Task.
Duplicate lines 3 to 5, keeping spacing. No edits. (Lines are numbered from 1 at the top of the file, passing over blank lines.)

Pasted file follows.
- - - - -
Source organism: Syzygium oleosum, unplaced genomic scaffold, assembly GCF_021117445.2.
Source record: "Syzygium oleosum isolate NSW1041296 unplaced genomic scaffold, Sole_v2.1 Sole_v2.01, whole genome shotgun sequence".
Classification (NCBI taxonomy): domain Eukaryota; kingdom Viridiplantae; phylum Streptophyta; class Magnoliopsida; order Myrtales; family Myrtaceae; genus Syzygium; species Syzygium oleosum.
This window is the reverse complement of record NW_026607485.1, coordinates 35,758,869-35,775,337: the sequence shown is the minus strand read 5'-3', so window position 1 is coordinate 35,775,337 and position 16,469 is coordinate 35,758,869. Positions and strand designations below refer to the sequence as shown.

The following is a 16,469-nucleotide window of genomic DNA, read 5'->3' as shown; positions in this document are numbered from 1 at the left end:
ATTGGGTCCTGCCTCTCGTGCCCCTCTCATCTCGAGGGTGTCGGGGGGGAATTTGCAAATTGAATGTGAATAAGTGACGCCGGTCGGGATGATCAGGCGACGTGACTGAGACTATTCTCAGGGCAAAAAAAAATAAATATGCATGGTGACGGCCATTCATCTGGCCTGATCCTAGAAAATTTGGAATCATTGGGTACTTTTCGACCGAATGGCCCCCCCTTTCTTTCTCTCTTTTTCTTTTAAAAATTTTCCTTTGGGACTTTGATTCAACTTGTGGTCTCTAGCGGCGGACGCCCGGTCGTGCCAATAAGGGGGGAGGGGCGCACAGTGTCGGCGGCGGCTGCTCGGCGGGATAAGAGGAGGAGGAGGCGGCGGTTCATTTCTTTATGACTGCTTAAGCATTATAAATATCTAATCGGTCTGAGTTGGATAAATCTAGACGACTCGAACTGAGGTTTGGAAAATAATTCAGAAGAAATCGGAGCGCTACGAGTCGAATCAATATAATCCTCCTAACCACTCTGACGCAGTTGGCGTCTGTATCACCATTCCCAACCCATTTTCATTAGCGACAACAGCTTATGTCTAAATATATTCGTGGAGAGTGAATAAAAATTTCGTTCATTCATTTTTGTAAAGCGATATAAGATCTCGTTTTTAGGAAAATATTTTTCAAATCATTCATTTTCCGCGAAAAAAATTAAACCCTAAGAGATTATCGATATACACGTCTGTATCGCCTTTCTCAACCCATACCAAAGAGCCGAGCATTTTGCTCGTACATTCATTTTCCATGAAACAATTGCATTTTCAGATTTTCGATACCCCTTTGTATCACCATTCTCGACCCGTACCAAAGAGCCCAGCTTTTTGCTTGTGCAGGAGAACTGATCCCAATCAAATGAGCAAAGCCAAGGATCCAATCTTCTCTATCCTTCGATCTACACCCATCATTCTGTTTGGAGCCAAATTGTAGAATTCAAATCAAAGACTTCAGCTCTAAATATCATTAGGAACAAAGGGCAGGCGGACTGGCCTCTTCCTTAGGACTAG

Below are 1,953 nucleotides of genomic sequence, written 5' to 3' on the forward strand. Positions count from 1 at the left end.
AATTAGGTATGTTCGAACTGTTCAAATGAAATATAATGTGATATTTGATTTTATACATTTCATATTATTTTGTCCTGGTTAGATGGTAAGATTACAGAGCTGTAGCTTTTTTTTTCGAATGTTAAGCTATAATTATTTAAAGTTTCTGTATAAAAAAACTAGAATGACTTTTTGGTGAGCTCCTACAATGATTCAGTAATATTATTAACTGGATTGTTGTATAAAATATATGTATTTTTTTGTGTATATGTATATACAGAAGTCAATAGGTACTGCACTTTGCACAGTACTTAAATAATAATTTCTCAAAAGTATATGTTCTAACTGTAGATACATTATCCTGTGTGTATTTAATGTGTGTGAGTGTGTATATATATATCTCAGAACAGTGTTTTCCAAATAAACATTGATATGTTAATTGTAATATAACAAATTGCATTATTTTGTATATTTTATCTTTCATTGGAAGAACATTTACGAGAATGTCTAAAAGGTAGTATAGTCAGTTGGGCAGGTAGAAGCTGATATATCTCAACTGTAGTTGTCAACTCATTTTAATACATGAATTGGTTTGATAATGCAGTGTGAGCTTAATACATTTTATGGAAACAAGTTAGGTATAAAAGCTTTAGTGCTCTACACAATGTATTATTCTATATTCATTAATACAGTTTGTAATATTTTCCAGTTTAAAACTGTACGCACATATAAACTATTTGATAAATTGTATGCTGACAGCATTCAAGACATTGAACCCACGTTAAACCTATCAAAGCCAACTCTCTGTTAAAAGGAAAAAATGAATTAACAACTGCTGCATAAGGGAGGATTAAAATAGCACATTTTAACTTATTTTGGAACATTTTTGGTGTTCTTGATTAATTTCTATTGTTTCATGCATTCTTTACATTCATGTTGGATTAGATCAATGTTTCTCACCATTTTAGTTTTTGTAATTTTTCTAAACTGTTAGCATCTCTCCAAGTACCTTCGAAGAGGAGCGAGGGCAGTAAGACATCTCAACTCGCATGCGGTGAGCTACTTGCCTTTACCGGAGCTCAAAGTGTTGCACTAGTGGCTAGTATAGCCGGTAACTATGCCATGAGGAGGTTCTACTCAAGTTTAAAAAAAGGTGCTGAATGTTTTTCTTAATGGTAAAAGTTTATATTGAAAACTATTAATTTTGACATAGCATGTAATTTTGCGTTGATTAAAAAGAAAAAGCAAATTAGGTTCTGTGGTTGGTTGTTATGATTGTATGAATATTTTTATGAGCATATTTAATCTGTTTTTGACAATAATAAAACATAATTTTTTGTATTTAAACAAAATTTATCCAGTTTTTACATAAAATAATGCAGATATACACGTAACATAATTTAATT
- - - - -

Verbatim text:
Classification (NCBI taxonomy): domain Eukaryota; kingdom Viridiplantae; phylum Streptophyta; class Magnoliopsida; order Myrtales; family Myrtaceae; genus Syzygium; species Syzygium oleosum.
This window is the reverse complement of record NW_026607485.1, coordinates 35,758,869-35,775,337: the sequence shown is the minus strand read 5'-3', so window position 1 is coordinate 35,775,337 and position 16,469 is coordinate 35,758,869. Positions and strand designations below refer to the sequence as shown.

The following is a 16,469-nucleotide window of genomic DNA, read 5'->3' as shown; positions in this document are numbered from 1 at the left end: